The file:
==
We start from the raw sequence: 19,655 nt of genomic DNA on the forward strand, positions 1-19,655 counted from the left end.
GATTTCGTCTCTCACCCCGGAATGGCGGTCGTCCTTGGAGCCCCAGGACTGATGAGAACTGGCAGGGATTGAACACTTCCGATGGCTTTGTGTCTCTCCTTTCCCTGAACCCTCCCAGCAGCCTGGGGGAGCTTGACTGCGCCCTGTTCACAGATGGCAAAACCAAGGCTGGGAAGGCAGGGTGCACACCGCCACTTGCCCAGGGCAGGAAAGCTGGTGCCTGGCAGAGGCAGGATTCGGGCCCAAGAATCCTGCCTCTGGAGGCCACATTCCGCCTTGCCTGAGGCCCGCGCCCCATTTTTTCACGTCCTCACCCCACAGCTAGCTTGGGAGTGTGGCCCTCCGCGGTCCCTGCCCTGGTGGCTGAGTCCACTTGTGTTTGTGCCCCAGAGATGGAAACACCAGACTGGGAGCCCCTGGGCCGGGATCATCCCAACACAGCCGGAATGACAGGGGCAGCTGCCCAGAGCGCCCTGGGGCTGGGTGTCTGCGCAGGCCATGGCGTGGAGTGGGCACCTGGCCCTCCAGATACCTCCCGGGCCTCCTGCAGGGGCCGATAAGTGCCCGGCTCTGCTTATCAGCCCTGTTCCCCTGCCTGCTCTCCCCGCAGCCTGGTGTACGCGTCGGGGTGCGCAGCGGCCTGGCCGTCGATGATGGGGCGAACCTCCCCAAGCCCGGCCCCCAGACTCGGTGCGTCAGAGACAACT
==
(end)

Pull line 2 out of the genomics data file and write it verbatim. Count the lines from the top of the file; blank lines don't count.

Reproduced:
GATTTCGTCTCTCACCCCGGAATGGCGGTCGTCCTTGGAGCCCCAGGACTGATGAGAACTGGCAGGGATTGAACACTTCCGATGGCTTTGTGTCTCTCCTTTCCCTGAACCCTCCCAGCAGCCTGGGGGAGCTTGACTGCGCCCTGTTCACAGATGGCAAAACCAAGGCTGGGAAGGCAGGGTGCACACCGCCACTTGCCCAGGGCAGGAAAGCTGGTGCCTGGCAGAGGCAGGATTCGGGCCCAAGAATCCTGCCTCTGGAGGCCACATTCCGCCTTGCCTGAGGCCCGCGCCCCATTTTTTCACGTCCTCACCCCACAGCTAGCTTGGGAGTGTGGCCCTCCGCGGTCCCTGCCCTGGTGGCTGAGTCCACTTGTGTTTGTGCCCCAGAGATGGAAACACCAGACTGGGAGCCCCTGGGCCGGGATCATCCCAACACAGCCGGAATGACAGGGGCAGCTGCCCAGAGCGCCCTGGGGCTGGGTGTCTGCGCAGGCCATGGCGTGGAGTGGGCACCTGGCCCTCCAGATACCTCCCGGGCCTCCTGCAGGGGCCGATAAGTGCCCGGCTCTGCTTATCAGCCCTGTTCCCCTGCCTGCTCTCCCCGCAGCCTGGTGTACGCGTCGGGGTGCGCAGCGGCCTGGCCGTCGATGATGGGGCGAACCTCCCCAAGCCCGGCCCCCAGACTCGGTGCGTCAGAGACAACT